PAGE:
CROWD AT BOSTON GARDEN WATCH THE BRUINS TIE OAKLAND, 1969, Boston Herald-Traveler Photo Morgue, BPL Print Department.
The Boston Garden opened in 1928 above bustling North Station. Considered one of the premier indoor venues of its time, the Garden attracted professional sports franchises—most notably Bruins hockey and Celtics basketball—as well as a wide variety of shows, sporting contests, and rallies.
The Garden’s location above a rail station reflected the common practice at the time of locating arenas in urban centers near public transportation. With seats for roughly 15,000 fans, the stadium boasted over twice the capacity of the existing Boston Arena across town. Owner Tex Rickard developed the building for boxing; he wanted every seat to provide an intimate experience with the match.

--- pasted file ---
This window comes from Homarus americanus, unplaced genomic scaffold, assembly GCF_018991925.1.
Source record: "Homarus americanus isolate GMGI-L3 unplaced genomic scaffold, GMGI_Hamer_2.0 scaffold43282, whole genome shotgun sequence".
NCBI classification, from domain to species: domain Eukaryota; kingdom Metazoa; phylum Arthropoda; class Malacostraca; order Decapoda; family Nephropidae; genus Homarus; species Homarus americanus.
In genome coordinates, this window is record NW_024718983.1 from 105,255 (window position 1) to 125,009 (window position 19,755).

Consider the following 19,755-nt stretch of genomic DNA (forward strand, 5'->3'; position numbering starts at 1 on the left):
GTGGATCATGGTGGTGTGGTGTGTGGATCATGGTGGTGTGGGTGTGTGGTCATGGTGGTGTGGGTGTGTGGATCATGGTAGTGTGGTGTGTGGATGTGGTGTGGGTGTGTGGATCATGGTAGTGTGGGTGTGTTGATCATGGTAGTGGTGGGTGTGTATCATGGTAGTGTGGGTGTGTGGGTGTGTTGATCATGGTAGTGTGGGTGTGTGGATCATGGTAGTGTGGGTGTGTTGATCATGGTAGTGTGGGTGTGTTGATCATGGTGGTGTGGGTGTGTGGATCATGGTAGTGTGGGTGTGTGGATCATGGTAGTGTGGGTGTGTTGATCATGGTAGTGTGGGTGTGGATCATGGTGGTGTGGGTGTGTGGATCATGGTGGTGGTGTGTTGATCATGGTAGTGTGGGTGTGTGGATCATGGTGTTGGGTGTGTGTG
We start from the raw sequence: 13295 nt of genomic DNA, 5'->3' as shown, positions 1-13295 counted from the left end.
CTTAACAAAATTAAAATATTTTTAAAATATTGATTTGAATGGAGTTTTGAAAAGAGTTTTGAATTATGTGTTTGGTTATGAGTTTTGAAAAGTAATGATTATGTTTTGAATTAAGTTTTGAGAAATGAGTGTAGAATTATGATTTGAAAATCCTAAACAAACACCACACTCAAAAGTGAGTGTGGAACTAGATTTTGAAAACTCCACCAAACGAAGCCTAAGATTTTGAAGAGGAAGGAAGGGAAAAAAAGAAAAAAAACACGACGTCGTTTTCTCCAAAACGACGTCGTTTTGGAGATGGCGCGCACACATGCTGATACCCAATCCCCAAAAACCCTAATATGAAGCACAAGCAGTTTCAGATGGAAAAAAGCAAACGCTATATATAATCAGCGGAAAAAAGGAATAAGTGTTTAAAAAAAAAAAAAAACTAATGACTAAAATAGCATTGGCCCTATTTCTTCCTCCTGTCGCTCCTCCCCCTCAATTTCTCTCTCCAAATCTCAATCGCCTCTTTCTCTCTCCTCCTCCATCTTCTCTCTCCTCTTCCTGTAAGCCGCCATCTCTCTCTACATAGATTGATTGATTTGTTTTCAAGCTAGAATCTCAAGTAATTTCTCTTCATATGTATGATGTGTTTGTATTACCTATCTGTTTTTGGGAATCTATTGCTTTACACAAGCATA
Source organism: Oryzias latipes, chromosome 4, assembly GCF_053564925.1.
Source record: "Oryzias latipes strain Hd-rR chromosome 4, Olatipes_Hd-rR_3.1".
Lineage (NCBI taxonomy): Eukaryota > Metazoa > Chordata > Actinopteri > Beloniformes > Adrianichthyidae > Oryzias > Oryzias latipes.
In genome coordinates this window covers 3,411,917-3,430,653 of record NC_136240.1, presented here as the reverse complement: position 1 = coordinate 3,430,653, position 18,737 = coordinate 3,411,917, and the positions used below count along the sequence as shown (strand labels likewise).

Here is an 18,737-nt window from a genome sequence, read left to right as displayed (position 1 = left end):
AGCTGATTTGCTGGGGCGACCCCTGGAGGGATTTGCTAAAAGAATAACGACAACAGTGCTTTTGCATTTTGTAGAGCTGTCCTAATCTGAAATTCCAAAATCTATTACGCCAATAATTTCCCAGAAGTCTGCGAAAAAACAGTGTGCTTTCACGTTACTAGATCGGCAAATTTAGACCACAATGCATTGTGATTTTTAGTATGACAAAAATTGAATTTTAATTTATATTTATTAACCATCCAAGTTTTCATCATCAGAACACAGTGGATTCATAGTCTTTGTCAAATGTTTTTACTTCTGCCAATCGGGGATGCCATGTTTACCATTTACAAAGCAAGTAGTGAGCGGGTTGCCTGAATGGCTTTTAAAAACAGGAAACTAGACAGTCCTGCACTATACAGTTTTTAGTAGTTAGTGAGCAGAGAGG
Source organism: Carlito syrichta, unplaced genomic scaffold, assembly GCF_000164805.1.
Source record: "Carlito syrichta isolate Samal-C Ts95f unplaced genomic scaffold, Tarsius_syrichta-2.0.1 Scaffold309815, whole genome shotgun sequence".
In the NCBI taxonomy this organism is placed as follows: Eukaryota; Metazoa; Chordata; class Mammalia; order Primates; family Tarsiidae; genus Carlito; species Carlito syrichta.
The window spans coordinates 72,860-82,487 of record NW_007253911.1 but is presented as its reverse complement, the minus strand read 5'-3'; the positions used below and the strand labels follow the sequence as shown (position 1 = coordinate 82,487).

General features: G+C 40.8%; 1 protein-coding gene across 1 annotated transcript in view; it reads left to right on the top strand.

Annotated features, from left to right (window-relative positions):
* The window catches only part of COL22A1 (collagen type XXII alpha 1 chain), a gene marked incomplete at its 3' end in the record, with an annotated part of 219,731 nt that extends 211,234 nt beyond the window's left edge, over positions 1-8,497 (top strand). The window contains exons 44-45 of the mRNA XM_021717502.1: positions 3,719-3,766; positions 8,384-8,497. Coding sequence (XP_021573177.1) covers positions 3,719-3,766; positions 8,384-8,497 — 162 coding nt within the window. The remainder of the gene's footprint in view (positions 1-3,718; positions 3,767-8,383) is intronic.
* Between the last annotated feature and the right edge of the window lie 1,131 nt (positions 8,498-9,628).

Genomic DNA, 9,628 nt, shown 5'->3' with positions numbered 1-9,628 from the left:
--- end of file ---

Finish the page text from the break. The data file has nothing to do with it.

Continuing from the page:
Along with professional boxing, hockey, and basketball, the venue welcomed circuses, ice shows, political rallies, and concerts. Patrons developed a love/hate relationship with the aging Garden as its systems became outdated. With the comfort of fans and athletes declining, the building was demolished in 1997 and succeeded by a new stadium next door, now known as the TD Garden.
View additional images of Boston Garden in the Boston Public Library’s collection on Flickr